NAPW

National Advocates for Pregnant Women

Facts about drug treatment

 

  • 48% of the need for drug treatment, not including alcohol abuse, is unmet in the United States. (1)


  • Women, particularly pregnant women and women with children, have been and continue to be underserved in the alcohol and drug treatment system. In addition to a lack of services, numerous barriers exist to treatment for women including stigma, lack of financial resources, lack of child care, fear of losing custody of children, fear of prosecution and experiences with violence. (2)


  • The private insurance industry does not support coverage for alcohol and drug treatment. Nearly one in five individuals who are referred by his or her physician for substance abuse treatment is denied treatment by insurance companies. (3)


  • Treatment availability for drug and alcohol addicted prison inmates has declined over the last decade. (4)


  • Treatment of addiction is as successful as treatment of other chronic diseases such as diabetes, hypertension, and asthma. (5)


  • Comprehensive treatment programs that do not separate mothers from their children help women and their families, work, and are cost effective. (6)




  1. A Woodward, et al., The Drug Abuse Treatment Gap: Recent Estimates, 18 HEALTH CARE FINANCING REVIEW, 5-17 (1997).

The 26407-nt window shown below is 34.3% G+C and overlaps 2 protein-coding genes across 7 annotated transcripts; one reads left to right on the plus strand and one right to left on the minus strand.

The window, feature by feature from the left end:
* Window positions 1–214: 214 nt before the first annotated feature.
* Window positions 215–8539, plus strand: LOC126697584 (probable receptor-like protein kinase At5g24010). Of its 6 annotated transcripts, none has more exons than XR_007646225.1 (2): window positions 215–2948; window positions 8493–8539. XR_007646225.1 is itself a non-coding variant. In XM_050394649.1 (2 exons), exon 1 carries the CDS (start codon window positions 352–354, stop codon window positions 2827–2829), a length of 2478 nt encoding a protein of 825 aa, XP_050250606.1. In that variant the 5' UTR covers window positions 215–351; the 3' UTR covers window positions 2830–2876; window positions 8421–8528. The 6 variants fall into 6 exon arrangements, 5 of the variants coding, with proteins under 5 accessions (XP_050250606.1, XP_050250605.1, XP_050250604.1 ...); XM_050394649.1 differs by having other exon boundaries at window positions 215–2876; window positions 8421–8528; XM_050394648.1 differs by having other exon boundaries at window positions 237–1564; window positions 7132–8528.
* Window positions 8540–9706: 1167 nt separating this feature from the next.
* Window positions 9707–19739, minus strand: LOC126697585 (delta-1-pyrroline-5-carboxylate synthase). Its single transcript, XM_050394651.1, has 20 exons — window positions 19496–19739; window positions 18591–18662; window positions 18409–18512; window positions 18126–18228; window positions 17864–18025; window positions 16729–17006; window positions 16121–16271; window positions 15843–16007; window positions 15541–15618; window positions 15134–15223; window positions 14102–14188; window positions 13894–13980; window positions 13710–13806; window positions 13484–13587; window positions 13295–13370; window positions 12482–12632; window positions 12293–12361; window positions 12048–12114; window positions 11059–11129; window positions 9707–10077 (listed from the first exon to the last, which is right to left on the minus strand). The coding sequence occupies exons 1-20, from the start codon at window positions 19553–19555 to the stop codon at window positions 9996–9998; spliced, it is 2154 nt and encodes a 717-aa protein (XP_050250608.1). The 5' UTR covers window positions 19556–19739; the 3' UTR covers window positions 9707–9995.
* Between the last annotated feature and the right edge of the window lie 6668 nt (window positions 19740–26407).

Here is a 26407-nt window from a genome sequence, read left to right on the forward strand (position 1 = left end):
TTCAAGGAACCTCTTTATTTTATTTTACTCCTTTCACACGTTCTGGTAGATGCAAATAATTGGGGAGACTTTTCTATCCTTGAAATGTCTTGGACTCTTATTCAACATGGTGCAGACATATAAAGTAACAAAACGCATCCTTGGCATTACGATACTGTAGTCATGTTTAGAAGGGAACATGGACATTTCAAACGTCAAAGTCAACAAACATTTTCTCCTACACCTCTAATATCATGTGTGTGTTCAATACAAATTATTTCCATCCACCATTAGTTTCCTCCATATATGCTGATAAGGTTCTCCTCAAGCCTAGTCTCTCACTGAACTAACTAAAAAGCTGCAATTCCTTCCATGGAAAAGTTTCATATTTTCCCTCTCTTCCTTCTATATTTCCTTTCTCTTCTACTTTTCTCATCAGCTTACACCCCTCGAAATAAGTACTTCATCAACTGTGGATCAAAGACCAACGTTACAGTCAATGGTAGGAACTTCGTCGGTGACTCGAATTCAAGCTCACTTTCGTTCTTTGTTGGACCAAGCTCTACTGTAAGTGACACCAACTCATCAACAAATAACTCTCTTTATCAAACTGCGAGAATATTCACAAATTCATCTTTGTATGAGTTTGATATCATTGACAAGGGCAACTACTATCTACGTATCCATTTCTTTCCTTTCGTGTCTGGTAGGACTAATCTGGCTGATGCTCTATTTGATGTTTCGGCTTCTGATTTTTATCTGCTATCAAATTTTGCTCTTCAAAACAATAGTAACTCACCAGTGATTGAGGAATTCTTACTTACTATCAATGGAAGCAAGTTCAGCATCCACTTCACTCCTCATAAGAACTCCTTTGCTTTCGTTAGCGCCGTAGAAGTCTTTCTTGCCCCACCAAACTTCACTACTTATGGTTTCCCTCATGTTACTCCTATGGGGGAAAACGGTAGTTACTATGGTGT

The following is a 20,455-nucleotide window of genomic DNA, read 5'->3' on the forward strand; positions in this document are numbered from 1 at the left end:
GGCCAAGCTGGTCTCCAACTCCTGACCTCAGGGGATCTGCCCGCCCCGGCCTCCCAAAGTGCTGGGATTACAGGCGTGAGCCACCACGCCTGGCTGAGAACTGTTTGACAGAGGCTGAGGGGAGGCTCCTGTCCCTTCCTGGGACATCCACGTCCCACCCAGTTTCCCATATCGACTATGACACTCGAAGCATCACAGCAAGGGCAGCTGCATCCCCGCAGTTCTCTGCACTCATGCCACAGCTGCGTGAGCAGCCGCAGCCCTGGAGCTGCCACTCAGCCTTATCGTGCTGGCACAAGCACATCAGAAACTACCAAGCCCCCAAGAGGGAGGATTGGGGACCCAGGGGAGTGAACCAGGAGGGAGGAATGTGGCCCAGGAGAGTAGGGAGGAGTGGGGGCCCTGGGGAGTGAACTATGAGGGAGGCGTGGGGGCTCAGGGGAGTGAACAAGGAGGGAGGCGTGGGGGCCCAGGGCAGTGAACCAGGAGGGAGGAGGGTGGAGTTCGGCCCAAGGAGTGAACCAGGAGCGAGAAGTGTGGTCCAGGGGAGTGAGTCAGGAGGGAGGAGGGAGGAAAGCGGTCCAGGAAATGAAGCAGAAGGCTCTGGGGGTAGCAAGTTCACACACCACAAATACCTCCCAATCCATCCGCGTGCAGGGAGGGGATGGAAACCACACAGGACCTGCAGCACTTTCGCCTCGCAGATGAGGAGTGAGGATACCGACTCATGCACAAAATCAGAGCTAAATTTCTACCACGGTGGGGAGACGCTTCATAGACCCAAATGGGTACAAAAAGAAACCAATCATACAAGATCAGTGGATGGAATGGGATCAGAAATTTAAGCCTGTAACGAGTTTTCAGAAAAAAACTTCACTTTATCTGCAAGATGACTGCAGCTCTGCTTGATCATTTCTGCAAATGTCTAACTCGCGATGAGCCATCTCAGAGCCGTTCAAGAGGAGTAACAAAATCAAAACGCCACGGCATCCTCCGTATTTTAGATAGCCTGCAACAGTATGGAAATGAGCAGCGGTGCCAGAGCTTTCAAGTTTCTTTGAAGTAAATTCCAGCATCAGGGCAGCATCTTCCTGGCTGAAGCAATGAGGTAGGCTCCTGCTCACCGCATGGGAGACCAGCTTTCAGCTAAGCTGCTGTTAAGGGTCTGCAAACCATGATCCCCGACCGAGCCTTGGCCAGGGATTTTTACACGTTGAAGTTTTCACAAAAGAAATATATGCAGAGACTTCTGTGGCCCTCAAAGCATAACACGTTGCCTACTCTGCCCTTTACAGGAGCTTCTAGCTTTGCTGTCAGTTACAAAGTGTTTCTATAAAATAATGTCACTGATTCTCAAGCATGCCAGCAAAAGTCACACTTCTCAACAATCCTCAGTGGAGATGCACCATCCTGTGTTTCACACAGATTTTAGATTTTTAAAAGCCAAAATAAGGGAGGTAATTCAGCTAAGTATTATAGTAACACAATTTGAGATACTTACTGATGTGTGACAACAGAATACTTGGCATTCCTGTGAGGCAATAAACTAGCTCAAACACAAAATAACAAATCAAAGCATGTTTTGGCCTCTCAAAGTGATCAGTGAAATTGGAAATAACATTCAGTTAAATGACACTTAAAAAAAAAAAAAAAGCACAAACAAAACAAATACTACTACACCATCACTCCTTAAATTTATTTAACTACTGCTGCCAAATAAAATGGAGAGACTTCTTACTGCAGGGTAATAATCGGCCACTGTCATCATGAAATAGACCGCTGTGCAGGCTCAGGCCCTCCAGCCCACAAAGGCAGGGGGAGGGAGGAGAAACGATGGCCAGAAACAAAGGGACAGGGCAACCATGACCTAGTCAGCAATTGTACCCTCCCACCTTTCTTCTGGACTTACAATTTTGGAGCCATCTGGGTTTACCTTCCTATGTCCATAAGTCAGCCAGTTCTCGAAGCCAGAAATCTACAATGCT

2. LEGAL ACTION CENTER, STEPS TO SUCCESS 6 (May 1999); ); DRUG STRATEGIES, KEEPING SCORE, WOMEN AND DRUGS: LOOKING AT THE FEDERAL DRUG CONTROL BUDGET 16-17 (1998), Vicki Breitbart et al., The Accessibility of Drug Treatment for Pregnant Women: A Survey of Programs in Five Cities, 84 AM. J. PUB. HEALTH 1658 (1994); J. Marsh et al., Increasing access and providing social services to improve drug abuse treatment for women with children, 95 ADDICTION 237-47 (2000); L. Nelson-Zlupko,et. al., 1995. Gender differences in drug addiction and treatment: implications for social work intervention with substance-abusing women. 40 Social Work 45-54 (1995); Wendy Chavkin, Mandatory Treatment for Drug Use During Pregnancy, 266 JAMA 1556 (1991); Julie Petrow, Addicted Mothers, Drug Exposed Babies: The Unprecedented Prosecution of Mothers Under Drug-Trafficking Statutes, 36 N.Y.L. SCH. L. REV. 573, 604-06 (1991) (arguing for an increase in federal and state funding for drug treatment programs for women); Molly McNulty, Note, Pregnancy Police: The Health Policy and Legal Implications of Punishing Pregnant Women for Harm to Their Fetuses, 16 N.Y.U. REV. L. & SOC. CHANGE 277, 292-303 (1987) (discussing the lack of access to adequate health care); Wendy Chavkin et al., National Survey of the States: Policies and Practices Regarding Drug-Using Pregnant Women, 88 AM. J. PUB. HEALTH 117 (1998); See, also., 2 STATE COUNCIL ON MATERNAL, INFANT & CHILD HEALTH, 1991 SOUTH CAROLINA STUDY OF DRUG USE AMONG WOMEN GIVING BIRTH: PREVENTION AND TREATMENT SERVICES 2, 10 (1992) (reporting that "specific resources designed to meet the needs of women of childbearing age, especially pregnant women, are not widely available" and that lack of child care and transportation are seemingly insurmountable obstacles to treatment for many women); SUBSTANCE ABUSE & PREGNANCY WORK GROUP, A REPORT TO THE SECRETARY OF THE KENTUCKY CABINET FOR HUMAN RESOURCES AND THE LEGISLATIVE RESEARCH COMMISSION 17 (1994) (noting the lack of treatment services "especially those that provide specific services for pregnant women").